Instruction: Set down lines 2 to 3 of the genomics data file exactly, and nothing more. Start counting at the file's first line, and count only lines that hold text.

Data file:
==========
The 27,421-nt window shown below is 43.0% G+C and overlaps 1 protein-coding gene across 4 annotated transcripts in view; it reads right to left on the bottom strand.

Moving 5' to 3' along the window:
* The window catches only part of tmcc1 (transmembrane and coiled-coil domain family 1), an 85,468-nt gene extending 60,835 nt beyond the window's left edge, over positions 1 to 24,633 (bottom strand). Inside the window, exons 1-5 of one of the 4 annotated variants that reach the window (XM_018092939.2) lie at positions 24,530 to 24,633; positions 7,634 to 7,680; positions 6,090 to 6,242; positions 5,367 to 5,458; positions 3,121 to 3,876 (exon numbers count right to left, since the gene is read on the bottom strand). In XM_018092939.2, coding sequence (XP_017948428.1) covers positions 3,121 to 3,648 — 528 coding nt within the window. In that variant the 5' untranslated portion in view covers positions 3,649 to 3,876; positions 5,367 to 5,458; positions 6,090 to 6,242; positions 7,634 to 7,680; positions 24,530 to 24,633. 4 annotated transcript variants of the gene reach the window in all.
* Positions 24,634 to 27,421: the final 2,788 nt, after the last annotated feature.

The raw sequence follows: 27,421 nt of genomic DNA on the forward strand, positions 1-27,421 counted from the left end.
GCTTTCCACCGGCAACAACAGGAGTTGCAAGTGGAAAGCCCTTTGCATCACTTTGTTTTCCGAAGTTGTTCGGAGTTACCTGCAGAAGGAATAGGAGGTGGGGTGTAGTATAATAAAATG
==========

Moving 5' to 3' along the window:
* The window catches only part of tmcc1 (transmembrane and coiled-coil domain family 1), an 85,468-nt gene extending 60,835 nt beyond the window's left edge, over positions 1 to 24,633 (bottom strand). Inside the window, exons 1-5 of one of the 4 annotated variants that reach the window (XM_018092939.2) lie at positions 24,530 to 24,633; positions 7,634 to 7,680; positions 6,090 to 6,242; positions 5,367 to 5,458; positions 3,121 to 3,876 (exon numbers count right to left, since the gene is read on the bottom strand). In XM_018092939.2, coding sequence (XP_017948428.1) covers positions 3,121 to 3,648 — 528 coding nt within the window. In that variant the 5' untranslated portion in view covers positions 3,649 to 3,876; positions 5,367 to 5,458; positions 6,090 to 6,242; positions 7,634 to 7,680; positions 24,530 to 24,633. 4 annotated transcript variants of the gene reach the window in all.